The good, the bad and the Jeter slump

ARLINGTON, Texas -- They called Friday night a playoff preview, but they never said it would end just before the playoffs began.

It was a five-hour, 12-minute marathon. There were 19 pitchers used, tying the most ever in an American League game. It was the good, the bad and Derek Jeter's current swing -- the ugly.

It ended when mop-up man Chad Gaudin allowed Nelson Cruz's game-winning solo shot in the 13th to give the Texas Rangers a 6-5 win over the New York Yankees. In the eighth, Cruz nailed the game-tying homer off Joba Chamberlain.

Since the Yankees and Rangers could very well see each other again, let's see what was learned from a game that ended at 1:20 p.m. ET.

The complaint: Way back in the second inning, Ian Kinsler, trying to steal, looked as if he were way out on a Francisco Cervelli throw to second. Jeter supplied the tag and was already throwing the ball around the infield before he realized umpire Alfonso Marquez had called Kinsler safe. Kinsler would come around to score the game's first run.

"That's the difference in the game," Yankees manager Joe Girardi said.

Ahem, the Yankees were 3-for-17 with runners in scoring position.

The slump: Jeter didn't heat up with the 90-degree weather here. He had a cheap, little single in the third, but besides that he was hitless in six at-bats. He is now in a 5-for-59 slump. His average is down to a season low .260.

"I haven't met anyone who can change the past," said Jeter early Saturday morning, discussing his problems at the plate.

The hardest ball he hit all night was fouled off his right leg in the eighth. Jeter stayed in the game to groundout meekly to second. He threw his helmet in the dugout, a rare show of frustration for the captain.

"It was one of those days," Jeter said.

In the 12th, with the go-ahead run on third and the infield in, Jeter hit a weak groundout to first.

In his seven at-bats, he was only was able to muscle the ball out of the infield once. If it is not there already, the slump is starting to get really ugly.

The sprint: Alex Rodriguez has always enjoyed swinging in this park, dating back to his boli days. His swing on his two-run double in the third was a classic for him when he is going right. He nailed the double the other way, into right center. In the seventh, he rifled a single to left.

A-Rod legged out an infield hit in the 13th, when the Yankees left the bases loaded. On Robinson Cano's single to right, A-Rod sprinted around second and then dove head-first into third.

Girardi said it is the hardest he has seen Rodriguez run since he returned from the disabled list. Since coming back from the DL, A-Rod is 8-for-18, but more importantly for the Yankees he was able to run at full speed with no immediate side effects.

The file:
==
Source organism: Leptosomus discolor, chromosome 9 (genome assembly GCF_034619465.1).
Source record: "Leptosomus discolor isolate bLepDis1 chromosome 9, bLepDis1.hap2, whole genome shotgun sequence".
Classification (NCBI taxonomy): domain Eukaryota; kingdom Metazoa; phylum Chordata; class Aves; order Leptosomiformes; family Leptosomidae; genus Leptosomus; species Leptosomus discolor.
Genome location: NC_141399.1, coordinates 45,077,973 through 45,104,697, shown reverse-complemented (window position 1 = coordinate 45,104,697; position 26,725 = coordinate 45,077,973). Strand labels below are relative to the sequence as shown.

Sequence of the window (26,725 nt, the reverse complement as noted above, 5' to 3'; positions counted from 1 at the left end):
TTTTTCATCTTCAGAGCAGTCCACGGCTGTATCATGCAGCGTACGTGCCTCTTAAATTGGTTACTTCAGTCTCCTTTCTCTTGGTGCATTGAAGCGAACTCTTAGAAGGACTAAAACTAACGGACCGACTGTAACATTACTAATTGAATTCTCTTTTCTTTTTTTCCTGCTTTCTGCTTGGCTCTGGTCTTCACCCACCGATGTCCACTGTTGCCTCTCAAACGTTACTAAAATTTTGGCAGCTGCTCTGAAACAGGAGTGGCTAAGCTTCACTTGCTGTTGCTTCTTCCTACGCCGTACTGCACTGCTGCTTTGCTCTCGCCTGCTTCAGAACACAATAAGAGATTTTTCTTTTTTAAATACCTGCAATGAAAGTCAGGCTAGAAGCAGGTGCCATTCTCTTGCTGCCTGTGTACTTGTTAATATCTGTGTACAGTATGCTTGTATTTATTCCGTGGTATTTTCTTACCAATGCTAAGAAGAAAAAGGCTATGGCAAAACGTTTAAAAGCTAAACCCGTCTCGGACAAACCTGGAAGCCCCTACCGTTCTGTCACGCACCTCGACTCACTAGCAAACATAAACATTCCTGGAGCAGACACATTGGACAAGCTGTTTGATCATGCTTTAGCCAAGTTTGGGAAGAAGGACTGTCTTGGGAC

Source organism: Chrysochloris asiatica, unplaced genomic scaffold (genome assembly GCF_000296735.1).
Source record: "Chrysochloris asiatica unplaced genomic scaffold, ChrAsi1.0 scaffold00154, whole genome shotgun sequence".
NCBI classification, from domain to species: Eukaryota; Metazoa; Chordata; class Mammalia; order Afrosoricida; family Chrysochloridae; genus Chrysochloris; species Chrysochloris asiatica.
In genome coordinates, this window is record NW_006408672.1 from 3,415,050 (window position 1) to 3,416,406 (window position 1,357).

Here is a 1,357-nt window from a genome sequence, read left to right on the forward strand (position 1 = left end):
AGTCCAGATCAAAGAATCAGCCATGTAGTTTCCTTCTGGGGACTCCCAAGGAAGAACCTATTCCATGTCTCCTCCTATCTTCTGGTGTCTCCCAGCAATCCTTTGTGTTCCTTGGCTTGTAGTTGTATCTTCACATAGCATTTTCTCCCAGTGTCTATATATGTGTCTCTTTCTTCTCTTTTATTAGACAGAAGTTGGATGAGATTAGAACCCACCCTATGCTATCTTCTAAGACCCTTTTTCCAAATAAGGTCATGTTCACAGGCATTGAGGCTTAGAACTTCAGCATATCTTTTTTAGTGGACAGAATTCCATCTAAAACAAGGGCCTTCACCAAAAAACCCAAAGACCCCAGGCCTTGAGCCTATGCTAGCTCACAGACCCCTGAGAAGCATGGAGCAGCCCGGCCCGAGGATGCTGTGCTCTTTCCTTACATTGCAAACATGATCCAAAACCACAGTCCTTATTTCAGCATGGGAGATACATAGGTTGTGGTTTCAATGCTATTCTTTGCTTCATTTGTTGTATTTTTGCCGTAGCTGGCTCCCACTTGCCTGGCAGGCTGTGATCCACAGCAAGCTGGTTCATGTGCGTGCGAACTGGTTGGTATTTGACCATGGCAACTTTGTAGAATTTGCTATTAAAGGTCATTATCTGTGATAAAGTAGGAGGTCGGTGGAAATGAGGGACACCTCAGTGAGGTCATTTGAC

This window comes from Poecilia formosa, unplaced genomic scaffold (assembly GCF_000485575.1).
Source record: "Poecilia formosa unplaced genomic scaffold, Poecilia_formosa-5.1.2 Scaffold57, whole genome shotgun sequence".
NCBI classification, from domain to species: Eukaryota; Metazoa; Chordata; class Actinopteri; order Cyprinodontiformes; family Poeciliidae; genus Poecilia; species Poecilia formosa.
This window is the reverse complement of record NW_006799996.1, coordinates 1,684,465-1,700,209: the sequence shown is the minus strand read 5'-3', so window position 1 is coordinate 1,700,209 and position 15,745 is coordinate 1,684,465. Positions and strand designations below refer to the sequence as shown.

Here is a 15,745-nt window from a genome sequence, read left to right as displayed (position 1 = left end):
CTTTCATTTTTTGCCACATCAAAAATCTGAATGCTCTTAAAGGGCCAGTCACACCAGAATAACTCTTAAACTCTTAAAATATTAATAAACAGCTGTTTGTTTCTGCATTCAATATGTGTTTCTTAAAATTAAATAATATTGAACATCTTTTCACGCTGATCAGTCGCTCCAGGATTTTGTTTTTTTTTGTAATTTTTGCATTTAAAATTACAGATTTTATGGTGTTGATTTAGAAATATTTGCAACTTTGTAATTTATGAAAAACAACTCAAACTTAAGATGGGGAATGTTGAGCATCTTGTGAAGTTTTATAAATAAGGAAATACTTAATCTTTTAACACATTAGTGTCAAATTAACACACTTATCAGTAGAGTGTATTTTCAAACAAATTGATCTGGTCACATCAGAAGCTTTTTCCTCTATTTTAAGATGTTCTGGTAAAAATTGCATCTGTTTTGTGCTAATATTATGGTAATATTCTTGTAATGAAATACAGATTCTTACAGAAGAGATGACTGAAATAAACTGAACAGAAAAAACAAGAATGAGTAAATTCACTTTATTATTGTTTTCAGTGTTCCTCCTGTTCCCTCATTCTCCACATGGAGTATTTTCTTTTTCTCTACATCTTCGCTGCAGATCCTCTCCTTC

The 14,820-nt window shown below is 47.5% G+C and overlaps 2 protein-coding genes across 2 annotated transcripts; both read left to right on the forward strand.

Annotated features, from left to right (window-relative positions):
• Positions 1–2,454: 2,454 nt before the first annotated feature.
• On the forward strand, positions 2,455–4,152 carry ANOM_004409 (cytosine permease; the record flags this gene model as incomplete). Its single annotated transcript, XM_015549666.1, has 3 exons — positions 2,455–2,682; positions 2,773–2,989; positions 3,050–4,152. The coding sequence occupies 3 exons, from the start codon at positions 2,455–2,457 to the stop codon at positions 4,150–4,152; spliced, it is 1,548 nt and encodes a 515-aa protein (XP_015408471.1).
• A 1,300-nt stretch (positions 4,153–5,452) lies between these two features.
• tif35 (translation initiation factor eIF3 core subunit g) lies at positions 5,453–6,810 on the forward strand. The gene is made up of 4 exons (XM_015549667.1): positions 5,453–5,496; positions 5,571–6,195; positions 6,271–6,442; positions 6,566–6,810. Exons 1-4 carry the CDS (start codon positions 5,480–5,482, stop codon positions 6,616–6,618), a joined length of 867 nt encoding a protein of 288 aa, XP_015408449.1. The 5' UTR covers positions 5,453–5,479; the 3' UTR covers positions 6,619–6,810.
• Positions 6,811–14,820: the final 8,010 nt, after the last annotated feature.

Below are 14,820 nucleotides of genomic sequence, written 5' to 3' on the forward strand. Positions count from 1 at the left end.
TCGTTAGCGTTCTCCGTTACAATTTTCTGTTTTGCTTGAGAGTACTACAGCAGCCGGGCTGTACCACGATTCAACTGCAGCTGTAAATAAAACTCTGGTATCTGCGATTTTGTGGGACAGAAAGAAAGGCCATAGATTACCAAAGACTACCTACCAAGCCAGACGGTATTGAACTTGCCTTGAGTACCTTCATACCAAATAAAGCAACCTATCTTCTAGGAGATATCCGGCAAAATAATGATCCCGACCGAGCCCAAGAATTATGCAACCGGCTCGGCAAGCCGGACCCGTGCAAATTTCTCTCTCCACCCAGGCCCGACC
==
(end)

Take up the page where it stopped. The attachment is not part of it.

The new rules: Even though the Yankees are skipping Phil Hughes, they wanted to get him into a game if they could so he doesn't lose his feel. They were able to do that as Hughes threw a 1-2-3 ninth to send the game to extra innings.

"It was kind of weird, but it was similar to last year," Hughes said.

Hughes will next pitch on Wednesday, when he starts against the Rays in Tampa.

The old rules: Chamberlain still doesn't look as if he is ready for the prime time of the eighth inning. After being potentially the most important player on the team -- the bridge to Mariano Rivera -- earlier in the season, he has teetered back-and-forth from irrelevance. On Friday night, Girardi gave him another chance at the eighth inning.

One pitch in and it was a bad idea. Trying to protect a one-run lead, Chamberlain threw an 87 mph slider that Cruz deposited in the left field seats.

"One bad pitch," Chamberlain said.

The comeback: Jorge Posada, who had a "mild concussion" on Tuesday, was able to pinch-hit in the 13th. He lined out, but for the Yankees it was a positive sign that Posada -- who has had three previous concussions -- did not feel any further effects.

The indifferent: Starter Javy Vazquez didn't do much to change anyone's opinion of him. He hit 90 on the gun at times, but could only pitch five innings, giving up four runs. It is hard to imagine him pitching high-leverage innings -- or really any innings -- if these two teams were to meet next month. He likely would have gotten the win for his five innings of work, if not for Chamberlain's meltdown. Still, he didn't do enough to be taken seriously as an October option.

Vazqeuz said he was "disappointed" to be taken out, but he hasn't really pitched well enough to expect anything different.

Andrew Marchand covers baseball for ESPNNewYork.com. You can follow him on Twitter.

More from ESPNNewYork.com »